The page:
Women Can Give Tech Talks Too

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Last week, this article came up in my news feed: Think There Aren’t Qualified Women in Tech? Here are 1,000 Names. No More Excuses. In case you were curious, my name wasn’t on it. That’s probably for good reason too; many of these names include co-founders, senior engineers, and upper level management. It wasn’t just a list of every female who also happens to be an engineer.

I have mixed feelings about articles that discuss the seeming lack of females that speak at conferences. One on the one hand, it seems fairly representative of the field in general. Fewer women in tech leads to fewer women speaking at conferences. I’m willing to bet there is a correlation statistically based on those smaller numbers. On the other hand, I agree that there needs to be a better push to have women better represented at these conferences.

I don’t want women to be given the “soft talks” either. Let’s not treat women like they are at Mormon General Conference, and only let them speak about family and primary. They need to be doing deep dives and speaking about technical issues that might seem “in the weeds” for those of us who simply cannot comprehend.

I don’t know if the lack of female speakers at conferences is in part due to a lack of submissions – several conferences have a call for papers, or a lack of instigation by the conference committee. It could be a little bit of both.

Perhaps women are not submitting. Personally, I don’t ever feel like I have anything useful to add to the technical world within the context of a formal conference. Nobody really cares to hear about making changes to Python Models, or leveraging Puppet. Often, I feel my days are too full of small, minute changes, and not large overarching projects. I would not be surprised if others feel that way.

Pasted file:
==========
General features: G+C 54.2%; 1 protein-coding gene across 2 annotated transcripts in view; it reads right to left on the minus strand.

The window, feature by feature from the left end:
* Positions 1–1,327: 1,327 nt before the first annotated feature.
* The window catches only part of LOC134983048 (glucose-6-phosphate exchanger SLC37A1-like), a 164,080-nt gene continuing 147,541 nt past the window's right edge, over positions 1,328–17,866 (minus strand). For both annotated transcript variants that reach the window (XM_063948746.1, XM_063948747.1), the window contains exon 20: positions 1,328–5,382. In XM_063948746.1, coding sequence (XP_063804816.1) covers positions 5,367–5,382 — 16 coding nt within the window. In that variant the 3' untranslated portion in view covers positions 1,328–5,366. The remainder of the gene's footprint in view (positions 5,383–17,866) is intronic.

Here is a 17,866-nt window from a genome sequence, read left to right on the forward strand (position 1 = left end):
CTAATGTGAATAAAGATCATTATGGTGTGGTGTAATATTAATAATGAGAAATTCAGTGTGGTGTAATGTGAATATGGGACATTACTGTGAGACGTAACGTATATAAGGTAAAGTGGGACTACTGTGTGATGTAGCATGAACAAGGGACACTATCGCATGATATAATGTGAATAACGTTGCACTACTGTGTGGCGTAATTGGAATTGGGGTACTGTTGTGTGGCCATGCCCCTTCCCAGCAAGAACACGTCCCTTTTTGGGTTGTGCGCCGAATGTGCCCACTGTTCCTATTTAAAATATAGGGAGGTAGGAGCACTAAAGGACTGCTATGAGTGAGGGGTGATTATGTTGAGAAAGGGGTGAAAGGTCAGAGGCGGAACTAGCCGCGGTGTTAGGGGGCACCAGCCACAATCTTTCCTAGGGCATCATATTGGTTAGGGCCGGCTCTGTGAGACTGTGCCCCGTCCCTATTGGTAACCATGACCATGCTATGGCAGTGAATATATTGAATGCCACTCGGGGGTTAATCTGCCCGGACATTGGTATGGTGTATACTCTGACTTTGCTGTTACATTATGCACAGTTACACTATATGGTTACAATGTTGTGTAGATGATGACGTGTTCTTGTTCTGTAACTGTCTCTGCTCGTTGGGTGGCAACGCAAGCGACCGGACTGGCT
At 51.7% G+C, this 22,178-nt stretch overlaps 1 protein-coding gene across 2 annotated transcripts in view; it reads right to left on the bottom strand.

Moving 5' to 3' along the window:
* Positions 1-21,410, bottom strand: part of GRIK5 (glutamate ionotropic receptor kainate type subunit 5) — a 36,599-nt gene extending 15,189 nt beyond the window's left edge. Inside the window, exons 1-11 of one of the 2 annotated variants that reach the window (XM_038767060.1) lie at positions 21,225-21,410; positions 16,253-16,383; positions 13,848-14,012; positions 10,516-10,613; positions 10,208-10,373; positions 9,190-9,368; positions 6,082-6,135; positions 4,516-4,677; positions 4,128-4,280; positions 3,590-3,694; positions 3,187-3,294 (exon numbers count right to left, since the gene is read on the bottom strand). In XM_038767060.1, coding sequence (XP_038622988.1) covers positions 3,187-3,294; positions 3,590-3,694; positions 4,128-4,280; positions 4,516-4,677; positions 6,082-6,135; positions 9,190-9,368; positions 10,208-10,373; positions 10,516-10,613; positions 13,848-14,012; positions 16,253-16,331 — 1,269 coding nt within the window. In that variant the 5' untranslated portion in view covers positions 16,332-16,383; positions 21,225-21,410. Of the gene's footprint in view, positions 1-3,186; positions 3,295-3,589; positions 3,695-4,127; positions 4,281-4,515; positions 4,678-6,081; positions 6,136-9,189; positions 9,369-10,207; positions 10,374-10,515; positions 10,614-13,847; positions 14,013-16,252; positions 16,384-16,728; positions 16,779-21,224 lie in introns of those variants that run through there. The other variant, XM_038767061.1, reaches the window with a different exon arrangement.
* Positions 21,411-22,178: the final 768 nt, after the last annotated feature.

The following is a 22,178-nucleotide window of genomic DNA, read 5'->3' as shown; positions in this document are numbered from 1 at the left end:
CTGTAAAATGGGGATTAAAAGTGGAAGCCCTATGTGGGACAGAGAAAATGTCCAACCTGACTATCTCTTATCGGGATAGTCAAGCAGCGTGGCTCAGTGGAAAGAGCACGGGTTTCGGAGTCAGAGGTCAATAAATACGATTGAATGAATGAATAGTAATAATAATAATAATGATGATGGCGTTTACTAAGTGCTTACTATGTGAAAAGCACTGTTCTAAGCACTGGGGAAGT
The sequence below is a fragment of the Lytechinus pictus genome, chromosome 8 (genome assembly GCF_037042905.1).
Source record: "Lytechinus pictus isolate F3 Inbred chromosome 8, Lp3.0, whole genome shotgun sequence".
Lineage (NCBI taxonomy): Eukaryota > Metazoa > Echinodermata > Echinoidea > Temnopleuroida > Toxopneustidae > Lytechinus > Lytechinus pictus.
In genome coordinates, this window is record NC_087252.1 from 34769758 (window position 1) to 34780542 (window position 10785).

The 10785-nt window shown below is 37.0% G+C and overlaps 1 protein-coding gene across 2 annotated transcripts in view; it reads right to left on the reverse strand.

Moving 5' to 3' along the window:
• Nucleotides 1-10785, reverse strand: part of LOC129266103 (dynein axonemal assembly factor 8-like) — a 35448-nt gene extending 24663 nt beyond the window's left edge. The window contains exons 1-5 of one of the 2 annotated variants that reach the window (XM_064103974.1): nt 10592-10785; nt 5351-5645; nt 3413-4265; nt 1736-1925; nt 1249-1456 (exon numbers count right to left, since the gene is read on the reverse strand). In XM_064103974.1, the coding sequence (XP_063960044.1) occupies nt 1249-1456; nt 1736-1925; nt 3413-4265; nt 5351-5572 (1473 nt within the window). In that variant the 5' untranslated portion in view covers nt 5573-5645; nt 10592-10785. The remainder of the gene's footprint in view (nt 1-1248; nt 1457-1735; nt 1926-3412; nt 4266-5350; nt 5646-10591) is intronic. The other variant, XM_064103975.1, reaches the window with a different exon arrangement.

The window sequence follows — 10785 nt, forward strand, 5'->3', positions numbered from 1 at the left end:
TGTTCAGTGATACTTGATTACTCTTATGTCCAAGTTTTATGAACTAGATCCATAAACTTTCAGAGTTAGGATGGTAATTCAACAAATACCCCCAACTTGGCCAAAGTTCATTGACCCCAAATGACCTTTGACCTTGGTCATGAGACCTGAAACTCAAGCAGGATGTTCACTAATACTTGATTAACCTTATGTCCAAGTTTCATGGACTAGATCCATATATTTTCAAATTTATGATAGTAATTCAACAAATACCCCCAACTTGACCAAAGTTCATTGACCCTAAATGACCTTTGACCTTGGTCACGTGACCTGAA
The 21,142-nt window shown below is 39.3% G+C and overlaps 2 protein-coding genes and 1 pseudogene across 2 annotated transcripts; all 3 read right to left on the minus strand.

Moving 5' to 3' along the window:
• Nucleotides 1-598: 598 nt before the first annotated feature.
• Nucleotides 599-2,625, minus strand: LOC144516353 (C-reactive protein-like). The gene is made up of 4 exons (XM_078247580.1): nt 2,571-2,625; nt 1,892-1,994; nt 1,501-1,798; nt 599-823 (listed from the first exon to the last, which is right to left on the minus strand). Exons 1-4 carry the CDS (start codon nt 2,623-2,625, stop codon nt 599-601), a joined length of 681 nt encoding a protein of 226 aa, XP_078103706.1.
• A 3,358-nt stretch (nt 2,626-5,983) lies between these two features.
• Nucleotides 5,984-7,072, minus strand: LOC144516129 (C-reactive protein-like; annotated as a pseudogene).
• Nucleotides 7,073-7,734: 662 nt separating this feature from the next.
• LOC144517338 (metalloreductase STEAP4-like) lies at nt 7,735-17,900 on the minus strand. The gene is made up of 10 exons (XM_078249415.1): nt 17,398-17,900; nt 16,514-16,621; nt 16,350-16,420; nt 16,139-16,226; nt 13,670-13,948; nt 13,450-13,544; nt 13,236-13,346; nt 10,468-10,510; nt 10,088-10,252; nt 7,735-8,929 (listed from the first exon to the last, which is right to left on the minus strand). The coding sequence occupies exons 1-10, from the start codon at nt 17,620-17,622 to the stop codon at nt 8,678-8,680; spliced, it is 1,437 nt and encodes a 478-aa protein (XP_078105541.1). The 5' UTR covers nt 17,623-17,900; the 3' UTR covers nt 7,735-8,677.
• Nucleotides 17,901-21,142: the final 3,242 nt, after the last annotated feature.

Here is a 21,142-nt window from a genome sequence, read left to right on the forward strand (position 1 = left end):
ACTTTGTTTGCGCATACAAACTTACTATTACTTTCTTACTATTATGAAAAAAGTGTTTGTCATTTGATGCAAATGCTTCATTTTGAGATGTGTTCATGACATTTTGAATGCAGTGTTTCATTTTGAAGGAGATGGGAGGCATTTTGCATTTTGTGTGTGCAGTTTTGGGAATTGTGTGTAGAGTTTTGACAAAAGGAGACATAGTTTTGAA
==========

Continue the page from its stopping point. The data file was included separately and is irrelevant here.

The problem persists in other STEM fields as well. In 2015, a mathematician ran the statistics on the 19:1 male:female lineup at his conference and determined it to be more than mere chance. (cf. Why are There so Few Women Speakers?) Nature posted an editorial in 2016 showing relative rates of prevalance of women within a field, and then representation of women at conferences within that field. The numbers are, surprise, statistically anomalous.

One was on memory mechanisms in health and disease,
a subject that the NIH grant-winner list suggests
has a base rate of 42% women. It mustered only 2 female
invited speakers in a line-up of 17 — just 12%. The other
was on tools and protocols for handling big neuroscience
data, a subject in computational neuroscience, which
has a low base rate of just 17–20%. The organizers managed
to find no women at all to include among the 14 invited speakers.


Another downside: apparently even when women ARE invited to speak at conferences, they get paid less than men. This one guy mentioned that at one conference where he spoke, he received \$4,000 while a female African-American speaker was offered NOTHING (cf. Its Time for Conferences to Stop Underpaying Women Speakers). So not only are women not being represented, they are being grossly underpaid.

Thankfully, there are starting to be some reversals in this trend. Some conferences are taking active steps to invite and encourage female speakers, e.g. BiasWatchNeuro, CallbackWomen. And people are developing lists where you can find talented women to speak, like the first article above, the The 50/50 Pledge, and thenextweb.

The rest is up to us. We have to be more aggressive about submitting talk suggestions. We need to put aside the idea that our work isn’t interesting, relevant, or useful enough to others. When I was younger, I used to give talks all the time when I was doing programming/physics at NIST, and a big part of that was due to encouragement from my colleagues. We need to goad each other on; we can accomplish great things, and our projects are equally worthy of discussion.

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